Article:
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Differences Between Civil Engineering & Chemical Engineering
Both chemical and civil engineering have played roles in transforming and fostering the global developmental agenda. These two disciplines are varied in their scope and may be equally demanding in terms of schooling and practice. Mathematics and science are crucial for one to undertake training in these roles.
Chemical and Civil Engineering Courses
To be a chemical engineer, you need to undertake chemical engineering in college, which encompasses units touching on energy and mass transfer, separations technologies, process design, chemical reaction kinetics, material and energy mass balance, fluid mechanics and thermodynamics. These are grounded on chemistry, physics and biology and are more practical in nature.
Civil engineering course units may consist of transportation engineering, structural engineering, construction engineering and management, geo-technical engineering, environmental engineering, environmental hydraulics and hydrology.
Duties and Responsibilities
Chemical engineers are concerned with deriving and designing processes aimed at producing, converting and transferring materials. In manufacturing and designing processes, the engineer has to conduct research and carry out laboratory tests every step of the way.
A civil engineer’s role is to organize and execute various construction assignments using the knowledge and skills gained in the field to construct secure and strong structures. Therefore, an analysis of the location, site specifications and the guidelines of a construction are necessary to ensure that proper construction procedures are adhered to.
Place of Work
Traditionally, chemical engineers would be hired in energy, chemical and oil industries. However, the profession has evolved over time and chemical engineering skills have found applications in environmental sectors and firms dealing with pharmaceuticals, electronic device fabrication and biotechnology. Some of these applications entail developing processes to lower the production of environmental pollutants and designing of facilities such as those involved in synthesizing drugs by use of micro-organisms and enzymes.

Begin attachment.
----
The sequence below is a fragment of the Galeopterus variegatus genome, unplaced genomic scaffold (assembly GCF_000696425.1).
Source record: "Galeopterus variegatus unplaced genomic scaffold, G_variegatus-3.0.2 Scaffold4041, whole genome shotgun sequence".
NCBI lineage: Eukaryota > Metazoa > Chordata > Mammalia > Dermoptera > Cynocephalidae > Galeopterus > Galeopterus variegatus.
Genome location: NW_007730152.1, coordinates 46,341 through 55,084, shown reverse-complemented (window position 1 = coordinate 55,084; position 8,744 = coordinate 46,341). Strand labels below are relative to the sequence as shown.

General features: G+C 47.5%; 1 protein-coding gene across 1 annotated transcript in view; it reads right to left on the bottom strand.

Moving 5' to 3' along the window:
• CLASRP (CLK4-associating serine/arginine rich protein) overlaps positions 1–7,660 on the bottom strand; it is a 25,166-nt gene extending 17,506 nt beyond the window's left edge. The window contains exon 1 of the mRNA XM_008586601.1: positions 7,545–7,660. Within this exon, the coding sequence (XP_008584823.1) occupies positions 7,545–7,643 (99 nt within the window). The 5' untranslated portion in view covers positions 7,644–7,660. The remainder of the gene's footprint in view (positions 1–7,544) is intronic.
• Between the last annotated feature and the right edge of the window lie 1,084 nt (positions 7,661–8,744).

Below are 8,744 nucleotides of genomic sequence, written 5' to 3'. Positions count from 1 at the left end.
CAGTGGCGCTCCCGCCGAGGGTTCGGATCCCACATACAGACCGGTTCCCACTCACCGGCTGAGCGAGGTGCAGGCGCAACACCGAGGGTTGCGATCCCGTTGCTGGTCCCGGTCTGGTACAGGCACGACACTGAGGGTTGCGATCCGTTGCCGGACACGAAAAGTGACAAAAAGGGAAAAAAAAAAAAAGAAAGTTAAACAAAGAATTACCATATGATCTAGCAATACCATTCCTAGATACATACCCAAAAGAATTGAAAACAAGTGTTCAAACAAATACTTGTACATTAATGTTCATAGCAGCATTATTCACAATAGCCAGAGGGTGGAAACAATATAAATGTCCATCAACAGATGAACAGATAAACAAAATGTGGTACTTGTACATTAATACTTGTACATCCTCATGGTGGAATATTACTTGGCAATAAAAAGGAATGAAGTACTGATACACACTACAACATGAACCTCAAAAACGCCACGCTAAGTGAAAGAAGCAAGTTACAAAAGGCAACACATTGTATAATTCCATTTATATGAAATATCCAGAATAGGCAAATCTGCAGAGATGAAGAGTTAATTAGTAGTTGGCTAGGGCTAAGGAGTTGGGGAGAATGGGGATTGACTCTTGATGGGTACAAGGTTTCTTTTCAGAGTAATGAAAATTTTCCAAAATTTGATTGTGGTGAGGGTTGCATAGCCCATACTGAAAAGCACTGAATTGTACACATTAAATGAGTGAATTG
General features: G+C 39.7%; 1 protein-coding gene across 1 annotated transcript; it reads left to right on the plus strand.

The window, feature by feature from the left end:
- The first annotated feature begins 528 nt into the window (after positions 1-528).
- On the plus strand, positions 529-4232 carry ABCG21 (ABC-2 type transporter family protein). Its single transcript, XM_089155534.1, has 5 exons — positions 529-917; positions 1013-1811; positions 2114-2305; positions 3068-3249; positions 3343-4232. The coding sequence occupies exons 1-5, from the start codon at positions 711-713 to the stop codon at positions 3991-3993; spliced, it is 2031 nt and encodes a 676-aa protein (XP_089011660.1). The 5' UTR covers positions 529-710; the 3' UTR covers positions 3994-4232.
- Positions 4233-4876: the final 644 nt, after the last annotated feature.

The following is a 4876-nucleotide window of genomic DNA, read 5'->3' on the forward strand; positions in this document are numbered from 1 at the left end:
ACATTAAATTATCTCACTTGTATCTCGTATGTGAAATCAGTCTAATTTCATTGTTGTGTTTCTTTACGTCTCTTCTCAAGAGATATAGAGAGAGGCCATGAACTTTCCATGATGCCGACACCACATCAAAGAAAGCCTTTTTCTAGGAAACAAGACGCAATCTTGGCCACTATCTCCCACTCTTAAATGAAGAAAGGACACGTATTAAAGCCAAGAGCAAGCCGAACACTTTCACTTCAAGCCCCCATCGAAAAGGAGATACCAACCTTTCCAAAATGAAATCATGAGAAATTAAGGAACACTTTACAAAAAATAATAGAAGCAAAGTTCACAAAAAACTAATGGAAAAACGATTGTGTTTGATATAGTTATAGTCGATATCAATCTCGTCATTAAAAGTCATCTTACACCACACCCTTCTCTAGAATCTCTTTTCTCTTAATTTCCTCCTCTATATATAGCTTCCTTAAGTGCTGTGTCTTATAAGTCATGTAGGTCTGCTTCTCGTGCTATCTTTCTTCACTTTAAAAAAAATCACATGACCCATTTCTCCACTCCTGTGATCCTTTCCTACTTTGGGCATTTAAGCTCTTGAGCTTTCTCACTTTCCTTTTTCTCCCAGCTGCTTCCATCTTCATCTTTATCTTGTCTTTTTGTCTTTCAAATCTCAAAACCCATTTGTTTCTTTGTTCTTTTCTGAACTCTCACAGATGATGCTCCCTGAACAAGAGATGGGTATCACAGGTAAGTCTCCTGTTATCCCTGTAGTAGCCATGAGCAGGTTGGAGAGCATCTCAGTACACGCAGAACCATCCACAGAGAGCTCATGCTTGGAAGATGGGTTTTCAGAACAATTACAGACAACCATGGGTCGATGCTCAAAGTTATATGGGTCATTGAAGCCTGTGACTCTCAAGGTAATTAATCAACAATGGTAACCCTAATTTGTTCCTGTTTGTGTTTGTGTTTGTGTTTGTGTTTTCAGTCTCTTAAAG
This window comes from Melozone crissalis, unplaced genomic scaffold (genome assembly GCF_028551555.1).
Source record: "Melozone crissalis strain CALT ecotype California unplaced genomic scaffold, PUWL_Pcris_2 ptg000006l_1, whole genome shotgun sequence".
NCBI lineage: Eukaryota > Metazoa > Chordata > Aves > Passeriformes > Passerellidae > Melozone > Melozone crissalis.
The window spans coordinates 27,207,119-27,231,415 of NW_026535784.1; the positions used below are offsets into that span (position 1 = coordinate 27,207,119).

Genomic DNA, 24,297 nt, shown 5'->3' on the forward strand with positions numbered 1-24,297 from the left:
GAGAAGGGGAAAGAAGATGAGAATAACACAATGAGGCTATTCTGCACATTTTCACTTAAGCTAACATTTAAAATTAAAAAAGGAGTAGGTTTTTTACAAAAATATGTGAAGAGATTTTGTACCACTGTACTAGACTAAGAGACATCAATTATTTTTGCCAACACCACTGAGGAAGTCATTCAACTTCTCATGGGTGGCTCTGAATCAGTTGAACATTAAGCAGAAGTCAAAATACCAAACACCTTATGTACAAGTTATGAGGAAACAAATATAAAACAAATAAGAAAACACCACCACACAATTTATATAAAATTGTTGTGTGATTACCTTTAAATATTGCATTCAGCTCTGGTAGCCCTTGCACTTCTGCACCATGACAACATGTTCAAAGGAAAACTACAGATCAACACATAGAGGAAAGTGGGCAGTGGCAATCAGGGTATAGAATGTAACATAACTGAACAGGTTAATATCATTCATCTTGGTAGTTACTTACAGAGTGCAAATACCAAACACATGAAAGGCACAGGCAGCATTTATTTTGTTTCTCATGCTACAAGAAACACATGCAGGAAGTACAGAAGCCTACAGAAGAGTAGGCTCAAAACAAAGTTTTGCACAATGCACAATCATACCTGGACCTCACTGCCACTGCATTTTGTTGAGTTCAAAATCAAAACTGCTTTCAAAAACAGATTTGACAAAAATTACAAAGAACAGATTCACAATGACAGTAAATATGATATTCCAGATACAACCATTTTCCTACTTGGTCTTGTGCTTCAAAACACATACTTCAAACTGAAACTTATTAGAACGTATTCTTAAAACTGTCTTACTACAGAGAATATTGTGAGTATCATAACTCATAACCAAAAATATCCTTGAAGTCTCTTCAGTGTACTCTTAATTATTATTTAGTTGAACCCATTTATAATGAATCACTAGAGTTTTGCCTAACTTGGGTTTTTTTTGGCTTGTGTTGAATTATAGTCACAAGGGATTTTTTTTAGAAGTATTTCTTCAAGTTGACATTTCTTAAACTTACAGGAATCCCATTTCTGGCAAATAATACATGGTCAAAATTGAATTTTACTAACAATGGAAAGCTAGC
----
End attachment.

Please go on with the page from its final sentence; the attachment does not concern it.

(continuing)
Civil engineers, on the other hand, are concerned with designing of facilities that ought to withstand natural hazards. Their work assignments also include working on construction of highways, bridges, airports, buildings, dams, water distribution systems and tunnels.
As a chemical engineer, you need a keen scientific mind as the daily routine may involve analysis of tables, processes and equations. Excellent research skills are also needed.
A civil engineer’s main tools consist of of maps, reports, diagrams and complex charts that are used to construct a structure based on the plan. Practitioners play the lead roles in projects so they should possess good communication skills and problem solving ability.
David Shoo has professionally been writing since 2005. His articles have been featured in the UNICEF (Sierra Leone) and BBC online publications. David holds a Master of Arts in international journalism from the University of Westminster, UK.